The other thing you're missing when you talk about criminalizing homosexuality and prohibition is that pervasive tracking is a tool that allows powerful people to oppress less powerful people. Pervasive tracking outs people's sexual preferences, it allows companies to illegally target individuals based on protected characteristics, to advertise to people at their most vulnerable moments, and to exclude them from opportunities that they would otherwise have. Far from being a nothing issue, privacy is fundamentally tied to people's ability to express themselves without fear and to hide from companies, governments, and even individuals that want to harm them.
Fixing personal email tracking has a pleasant side effect of also fixing the tracking that happens in both phishing and corporate emails as well. Like you quoted:
Yes, sometimes people can be encouraged to care about things that are actually unimportant, or even outright wrong. But privacy isn't unimportant; privacy is an essential tool to help protect individuals and marginalized groups from mobs, governments, companies, and individuals that don't have their best interests in mind.
> using the exact same technology as these read receipts
What technology people use doesn't matter, what matters is how they use it. If I were to implement a system that tracked actions users do in a way that was ethical and completely not personally identifiable, then it doesn't matter - there is no problem, regardless of what technology is used to do it.
> Fixing personal email tracking has a pleasant side effect of also fixing the tracking that happens in both phishing and corporate emails as well
I don't think so. At all. This is like banning plastic straws to save the planet.
It is mutating what is basically a porch security camera into a discussion on oppressive government surveillance. The two are not the same. Personal email read receipts have almost no bearing on privacy at all. This is perhaps the point that is being missed by most people.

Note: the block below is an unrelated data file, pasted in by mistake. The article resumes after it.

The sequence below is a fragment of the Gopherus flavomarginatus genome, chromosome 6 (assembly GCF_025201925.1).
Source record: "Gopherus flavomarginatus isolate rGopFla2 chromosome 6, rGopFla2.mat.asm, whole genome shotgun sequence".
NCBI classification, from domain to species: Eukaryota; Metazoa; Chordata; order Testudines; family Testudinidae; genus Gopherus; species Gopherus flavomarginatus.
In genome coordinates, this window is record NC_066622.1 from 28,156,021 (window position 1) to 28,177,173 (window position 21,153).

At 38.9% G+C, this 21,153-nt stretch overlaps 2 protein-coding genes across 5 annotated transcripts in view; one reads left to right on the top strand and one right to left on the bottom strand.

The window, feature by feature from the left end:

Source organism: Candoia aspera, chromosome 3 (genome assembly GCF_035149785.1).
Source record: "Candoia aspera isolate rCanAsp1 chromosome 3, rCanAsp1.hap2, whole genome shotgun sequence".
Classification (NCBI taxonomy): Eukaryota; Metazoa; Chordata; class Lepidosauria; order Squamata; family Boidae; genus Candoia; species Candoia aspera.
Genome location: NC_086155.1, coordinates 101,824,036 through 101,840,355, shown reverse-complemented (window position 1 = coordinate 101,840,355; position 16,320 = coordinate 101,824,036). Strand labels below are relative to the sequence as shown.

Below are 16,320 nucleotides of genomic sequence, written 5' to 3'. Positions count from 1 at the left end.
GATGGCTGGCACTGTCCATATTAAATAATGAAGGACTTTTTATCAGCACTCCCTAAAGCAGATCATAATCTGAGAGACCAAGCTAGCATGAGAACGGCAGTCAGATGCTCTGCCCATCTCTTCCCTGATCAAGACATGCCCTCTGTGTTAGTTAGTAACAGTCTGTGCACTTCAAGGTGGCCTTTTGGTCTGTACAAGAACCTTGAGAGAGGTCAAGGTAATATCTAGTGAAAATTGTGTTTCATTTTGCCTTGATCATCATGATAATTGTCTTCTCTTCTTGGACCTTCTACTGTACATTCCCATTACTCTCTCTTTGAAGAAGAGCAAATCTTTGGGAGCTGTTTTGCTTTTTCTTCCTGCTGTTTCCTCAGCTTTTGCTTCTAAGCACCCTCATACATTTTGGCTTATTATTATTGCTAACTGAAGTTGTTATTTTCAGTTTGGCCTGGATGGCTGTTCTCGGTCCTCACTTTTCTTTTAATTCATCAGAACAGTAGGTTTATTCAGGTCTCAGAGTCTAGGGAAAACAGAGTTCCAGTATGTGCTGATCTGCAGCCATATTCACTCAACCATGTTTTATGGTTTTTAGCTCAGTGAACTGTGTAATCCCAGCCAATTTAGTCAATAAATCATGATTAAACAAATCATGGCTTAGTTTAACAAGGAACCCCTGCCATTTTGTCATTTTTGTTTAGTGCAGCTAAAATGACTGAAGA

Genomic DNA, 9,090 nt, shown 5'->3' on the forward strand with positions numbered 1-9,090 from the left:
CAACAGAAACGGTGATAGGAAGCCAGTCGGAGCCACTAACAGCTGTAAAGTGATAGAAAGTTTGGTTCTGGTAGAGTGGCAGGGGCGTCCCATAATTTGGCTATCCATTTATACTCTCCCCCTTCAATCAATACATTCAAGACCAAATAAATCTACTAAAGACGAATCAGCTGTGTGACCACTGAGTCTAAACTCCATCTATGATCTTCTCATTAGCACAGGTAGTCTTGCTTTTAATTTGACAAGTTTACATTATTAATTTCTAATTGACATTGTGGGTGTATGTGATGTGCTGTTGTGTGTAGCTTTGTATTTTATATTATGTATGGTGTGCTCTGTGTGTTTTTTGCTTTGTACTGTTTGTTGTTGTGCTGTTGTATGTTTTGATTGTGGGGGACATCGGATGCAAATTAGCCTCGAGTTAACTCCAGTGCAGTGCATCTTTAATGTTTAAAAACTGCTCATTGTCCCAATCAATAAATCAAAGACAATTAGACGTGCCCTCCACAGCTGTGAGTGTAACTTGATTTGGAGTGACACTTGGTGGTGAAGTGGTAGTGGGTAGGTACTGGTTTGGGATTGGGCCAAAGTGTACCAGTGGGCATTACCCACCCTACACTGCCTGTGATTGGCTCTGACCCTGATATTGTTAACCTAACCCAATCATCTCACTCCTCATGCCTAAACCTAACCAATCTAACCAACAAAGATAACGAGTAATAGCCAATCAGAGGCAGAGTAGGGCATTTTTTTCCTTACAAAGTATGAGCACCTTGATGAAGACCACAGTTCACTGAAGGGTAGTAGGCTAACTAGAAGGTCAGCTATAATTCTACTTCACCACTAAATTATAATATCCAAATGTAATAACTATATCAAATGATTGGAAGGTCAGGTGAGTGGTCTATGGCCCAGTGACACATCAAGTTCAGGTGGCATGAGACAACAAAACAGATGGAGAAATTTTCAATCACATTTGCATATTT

My hope with this whole controversy of the week is that it leads people to disable loading remote images by default, and it leads email providers to change their default settings. I don't want to see people riled up just for angers sake -- I want to see that anger directed towards making changes that help with the entire spectrum of email pixel trackers.
This is where I think we disagree:
> What technology people use doesn't matter, what matters is how they use it.
You make a good point that Superhuman isn't doing anything unique, and you make an (arguable) point that what Superhuman is doing isn't even that bad on its own terms.
But if you have to trust companies or 3rd parties to be responsible with a technology, you're still leaving yourself open to less ethical attackers. The safest fix is to get users onto platforms where no one can track them, even if those trackers are deployed in responsible ways.
Think of it this way -- you make a completely reasonable assertion that including Google Analytics on a web page is a personal violation of privacy. When I get around to removing Analytics from Loop Thesis, that will be an improvement. But I'm not under the illusion that doing so will affect anyone other than my visitors on my site.
There are two steps to this process. One is to be personally responsible about what we do. The other (equally important) step is to empower users such that they don't need to rely on us being responsible -- by encouraging them to install ad blockers, by building browsers that resist fingerprinting, and so on. I want to respect people's privacy, but more than that, I want them to be private regardless of whether or not I'm trustworthy.
Encouraging products like Gmail or Fastmail to block images by default is not the biggest step in the world -- it certainly doesn't fix everything. But it is a step, and it makes things slightly better. There is no short checklist to fix omnipresent surveillance; it's a long, arduous road where we hope that things gradually get better over time. The outrage over Superhuman will be beneficial if it encourages some people to change a setting in their email clients that they didn't know existed.
Also this so-called “manufactured outrage” was started by a product VP at InVision. The call is coming from inside the house on this one.
But other than that, I agree. From a privacy perspective, there's some advantage to just being one row of millions in the marketing database; it's the aggregate behavior that they care about, not individual.
The dichotomy between "marketing tracks, 1-to-1 emails don't" is false. There are hundreds of millions if not a billion installs of people using tracking for 1-to-1 email.
Sales people use dozens prospecting tools like Outreach.io, Salesloft, etc for tracking.
Likewise, millions of individual consumers use tools like Gmelius, Mixmax, Streak, etc.